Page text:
It is not only important for higher education institutions to offer different support along the international student lifecycle, but also to have the knowledge and tools on how to support the students in their learning path abroad. A way of doing that is by offering comprehensive and adapted support services and trying to help them reflect on their learning process and the acquired competences, understood as a combination of knowledge, skills and attitudes (KSAs), gained during their exchange experience. As part of the Erasmus Skills project, we have created a tool for exchange students to measure KSAs before and after their stay abroad. This is a self-assessment tool that helps measure the development progress of students in relation to KSAs. It is included in the Erasmus+ mobile App and also includes recommendations on sources of relevant information for students during their period abroad to help them during the adaptation process.

Moreover, the team collected initiatives, activities or services that have been carried out by higher education institutions in order to: (i) support students in developing knowledge, skills and attitudes during their mobility period; and (ii) assist (academic or administrative) staff in supporting students to gain some of those KSAs. Several active and passive initiatives in higher education institutions have been found to support the development of KSAs both before and during the mobility experience. However, hardly any initiatives have been found supporting returning students.

As mentioned before, all stages of the international student lifecycle are important to maximise the student’s learning period. In the returning stage, initiatives and services offered in the home institution could be very valuable: they provide advice and serve as a self-reflection mechanism for reintegration and identification of learning outcomes.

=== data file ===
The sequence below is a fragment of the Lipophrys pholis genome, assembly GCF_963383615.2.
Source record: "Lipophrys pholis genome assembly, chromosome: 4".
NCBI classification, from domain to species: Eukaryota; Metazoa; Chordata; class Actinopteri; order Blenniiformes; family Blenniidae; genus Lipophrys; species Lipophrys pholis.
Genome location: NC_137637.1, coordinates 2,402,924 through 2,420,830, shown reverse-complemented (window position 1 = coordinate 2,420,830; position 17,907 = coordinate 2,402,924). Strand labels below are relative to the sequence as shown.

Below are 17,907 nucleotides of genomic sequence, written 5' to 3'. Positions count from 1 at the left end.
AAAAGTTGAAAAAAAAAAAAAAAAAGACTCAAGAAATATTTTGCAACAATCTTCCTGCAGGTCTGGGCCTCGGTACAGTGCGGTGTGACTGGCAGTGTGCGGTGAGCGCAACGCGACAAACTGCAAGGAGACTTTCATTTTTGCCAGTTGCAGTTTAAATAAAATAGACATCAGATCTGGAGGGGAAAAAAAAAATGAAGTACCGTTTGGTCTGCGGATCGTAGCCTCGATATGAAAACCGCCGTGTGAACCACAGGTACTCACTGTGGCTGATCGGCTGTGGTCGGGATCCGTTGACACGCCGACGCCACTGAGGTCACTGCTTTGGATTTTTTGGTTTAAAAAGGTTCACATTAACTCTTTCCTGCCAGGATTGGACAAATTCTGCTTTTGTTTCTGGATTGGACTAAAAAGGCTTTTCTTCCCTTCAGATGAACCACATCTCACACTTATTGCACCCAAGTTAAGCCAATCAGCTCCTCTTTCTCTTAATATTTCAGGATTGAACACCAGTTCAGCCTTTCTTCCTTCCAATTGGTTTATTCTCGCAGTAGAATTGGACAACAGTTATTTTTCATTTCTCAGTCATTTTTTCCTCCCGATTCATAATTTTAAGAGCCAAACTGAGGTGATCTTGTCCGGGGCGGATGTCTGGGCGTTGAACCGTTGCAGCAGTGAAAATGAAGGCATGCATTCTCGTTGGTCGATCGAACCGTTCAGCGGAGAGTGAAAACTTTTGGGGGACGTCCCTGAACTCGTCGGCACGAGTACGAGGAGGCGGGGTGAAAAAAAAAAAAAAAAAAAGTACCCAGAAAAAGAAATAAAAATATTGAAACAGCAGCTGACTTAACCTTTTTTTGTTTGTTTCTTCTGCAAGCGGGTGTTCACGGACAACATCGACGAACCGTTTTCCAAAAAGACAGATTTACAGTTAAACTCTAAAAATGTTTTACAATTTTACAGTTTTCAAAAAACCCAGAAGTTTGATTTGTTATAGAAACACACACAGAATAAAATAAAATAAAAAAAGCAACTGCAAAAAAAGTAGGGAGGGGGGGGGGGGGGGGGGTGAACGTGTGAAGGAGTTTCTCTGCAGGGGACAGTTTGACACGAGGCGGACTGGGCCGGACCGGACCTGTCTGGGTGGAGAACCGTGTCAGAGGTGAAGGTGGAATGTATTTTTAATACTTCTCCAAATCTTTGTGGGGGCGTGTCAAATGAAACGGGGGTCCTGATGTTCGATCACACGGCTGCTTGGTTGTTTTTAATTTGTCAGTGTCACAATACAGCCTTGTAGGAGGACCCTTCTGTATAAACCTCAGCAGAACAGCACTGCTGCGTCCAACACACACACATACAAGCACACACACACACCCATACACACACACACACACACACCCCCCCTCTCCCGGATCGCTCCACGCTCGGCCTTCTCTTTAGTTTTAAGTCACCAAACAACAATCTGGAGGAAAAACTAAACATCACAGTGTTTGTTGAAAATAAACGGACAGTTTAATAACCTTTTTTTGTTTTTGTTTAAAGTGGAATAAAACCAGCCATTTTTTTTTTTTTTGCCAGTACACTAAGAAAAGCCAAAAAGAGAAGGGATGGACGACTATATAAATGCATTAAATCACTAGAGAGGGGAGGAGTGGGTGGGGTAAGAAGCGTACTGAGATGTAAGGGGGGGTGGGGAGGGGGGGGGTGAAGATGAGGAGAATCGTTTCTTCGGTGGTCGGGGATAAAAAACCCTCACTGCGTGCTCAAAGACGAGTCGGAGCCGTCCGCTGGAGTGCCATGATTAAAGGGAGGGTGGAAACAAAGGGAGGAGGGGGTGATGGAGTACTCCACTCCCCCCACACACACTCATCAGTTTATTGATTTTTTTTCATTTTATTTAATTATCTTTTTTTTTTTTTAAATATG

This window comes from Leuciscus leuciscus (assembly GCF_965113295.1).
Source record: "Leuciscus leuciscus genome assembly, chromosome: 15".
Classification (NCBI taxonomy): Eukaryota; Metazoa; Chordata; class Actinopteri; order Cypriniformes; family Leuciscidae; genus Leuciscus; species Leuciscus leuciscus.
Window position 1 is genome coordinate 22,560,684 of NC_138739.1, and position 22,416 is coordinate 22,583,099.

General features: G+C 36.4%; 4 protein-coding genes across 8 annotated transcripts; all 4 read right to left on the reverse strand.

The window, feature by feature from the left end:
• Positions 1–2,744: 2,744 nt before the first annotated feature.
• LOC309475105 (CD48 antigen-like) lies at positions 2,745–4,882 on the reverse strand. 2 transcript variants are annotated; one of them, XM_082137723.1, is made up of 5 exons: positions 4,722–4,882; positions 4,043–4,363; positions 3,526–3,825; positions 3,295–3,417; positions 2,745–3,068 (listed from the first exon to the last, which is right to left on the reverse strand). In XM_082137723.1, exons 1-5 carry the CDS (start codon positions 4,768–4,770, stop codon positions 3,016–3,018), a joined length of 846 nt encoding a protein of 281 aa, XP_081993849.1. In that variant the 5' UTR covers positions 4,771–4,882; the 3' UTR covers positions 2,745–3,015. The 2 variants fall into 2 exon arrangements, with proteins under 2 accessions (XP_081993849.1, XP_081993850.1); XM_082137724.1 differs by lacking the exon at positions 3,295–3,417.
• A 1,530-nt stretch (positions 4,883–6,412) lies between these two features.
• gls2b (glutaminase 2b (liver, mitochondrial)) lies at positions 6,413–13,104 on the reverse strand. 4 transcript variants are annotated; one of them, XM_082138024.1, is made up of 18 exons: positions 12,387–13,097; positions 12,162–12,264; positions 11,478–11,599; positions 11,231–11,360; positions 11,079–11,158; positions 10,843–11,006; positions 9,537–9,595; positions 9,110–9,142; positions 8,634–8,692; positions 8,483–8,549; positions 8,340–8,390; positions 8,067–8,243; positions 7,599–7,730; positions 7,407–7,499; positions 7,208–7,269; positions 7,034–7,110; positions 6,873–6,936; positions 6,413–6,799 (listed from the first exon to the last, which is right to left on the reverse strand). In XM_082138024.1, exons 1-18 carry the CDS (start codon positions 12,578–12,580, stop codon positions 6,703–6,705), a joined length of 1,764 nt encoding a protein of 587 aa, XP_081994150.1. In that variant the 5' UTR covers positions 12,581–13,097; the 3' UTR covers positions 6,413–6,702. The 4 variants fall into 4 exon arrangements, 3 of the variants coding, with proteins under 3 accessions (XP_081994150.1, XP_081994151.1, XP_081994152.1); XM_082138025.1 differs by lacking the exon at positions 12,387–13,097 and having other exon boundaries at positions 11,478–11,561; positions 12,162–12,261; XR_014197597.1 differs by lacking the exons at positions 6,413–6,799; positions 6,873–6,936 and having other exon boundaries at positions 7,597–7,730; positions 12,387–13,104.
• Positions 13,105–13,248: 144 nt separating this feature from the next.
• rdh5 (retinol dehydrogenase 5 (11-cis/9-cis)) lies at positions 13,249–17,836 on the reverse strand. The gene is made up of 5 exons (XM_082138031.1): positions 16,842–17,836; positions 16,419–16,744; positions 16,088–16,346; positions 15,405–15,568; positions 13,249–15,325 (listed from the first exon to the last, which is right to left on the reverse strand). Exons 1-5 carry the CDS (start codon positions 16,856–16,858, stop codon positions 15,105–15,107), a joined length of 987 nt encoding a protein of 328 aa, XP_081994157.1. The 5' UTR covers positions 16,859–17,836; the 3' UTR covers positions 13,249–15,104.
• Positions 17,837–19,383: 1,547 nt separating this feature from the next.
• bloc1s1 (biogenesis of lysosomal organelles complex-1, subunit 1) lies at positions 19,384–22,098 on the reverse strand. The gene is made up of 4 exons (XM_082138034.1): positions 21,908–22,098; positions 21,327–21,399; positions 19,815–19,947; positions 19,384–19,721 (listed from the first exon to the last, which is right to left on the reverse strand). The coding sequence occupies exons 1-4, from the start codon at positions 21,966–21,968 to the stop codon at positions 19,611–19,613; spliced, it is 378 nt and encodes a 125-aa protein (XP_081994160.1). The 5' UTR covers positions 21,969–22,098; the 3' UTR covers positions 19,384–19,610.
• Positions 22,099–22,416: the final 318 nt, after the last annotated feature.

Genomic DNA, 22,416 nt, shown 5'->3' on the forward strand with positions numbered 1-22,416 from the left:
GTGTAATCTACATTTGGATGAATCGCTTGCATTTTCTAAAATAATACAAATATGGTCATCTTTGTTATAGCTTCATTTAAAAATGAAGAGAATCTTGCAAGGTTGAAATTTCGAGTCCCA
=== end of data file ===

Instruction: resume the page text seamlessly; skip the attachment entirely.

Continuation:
Added value to employers

As part of the Erasmus Skills project, webinars have been organised for students to understand the importance of the European identity and how to maximise their Erasmus+ mobility. These pilot projects were delivered pre-COVID. During summer 2020, with appropriate social distancing in place, a final recording was made, to support all Erasmus students to get the most out of their mobility experience and turn it into career success. The global pandemic may have limited physical mobility in 2020, but it also underlined the fact that an understanding of cultural differences is a key skill for young people to build their careers. Our work may be largely virtual right now, but that does not mean cultural differences have evaporated.

Any employer that we spoke to made it very clear that they will still value global experience and people with the skills our research identified as critical. However, employers underlined that they will need more proof of what the students have gained in their mobility exchanges. The ability to translate what you have learned while being in another European country, and how this can add value to your job, has become even more critical.

Next to asking the job interview question ‘tell me what you’ve gained abroad’, they may ask the question: ‘tell me your COVID-19 story’. The parameters may have shifted, but the importance for students to share what they have learned and how they can act proactively remains essential, and higher education institutions need to continue supporting their students in this area. We hope you will join us on 25 February for the Erasmus Skills conference to continue the discussion.

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Adriana Perez-Encinas
Universidad Autónoma de Madrid (UAM), SpainAdriana is a Lecturer and Researcher at Universidad Autónoma de Madrid.

Wim Gabriels
Erasmus Student Network, BelgiumWim is Projects and Policy Manager at the Erasmus Student Network (ESN).

Nannette Ripmeester
Expertise in Labour Mobility, the NetherlandsNannette Ripmeester is International Mobility Expert & Director at Expertise in Labour Mobility & i-graduate.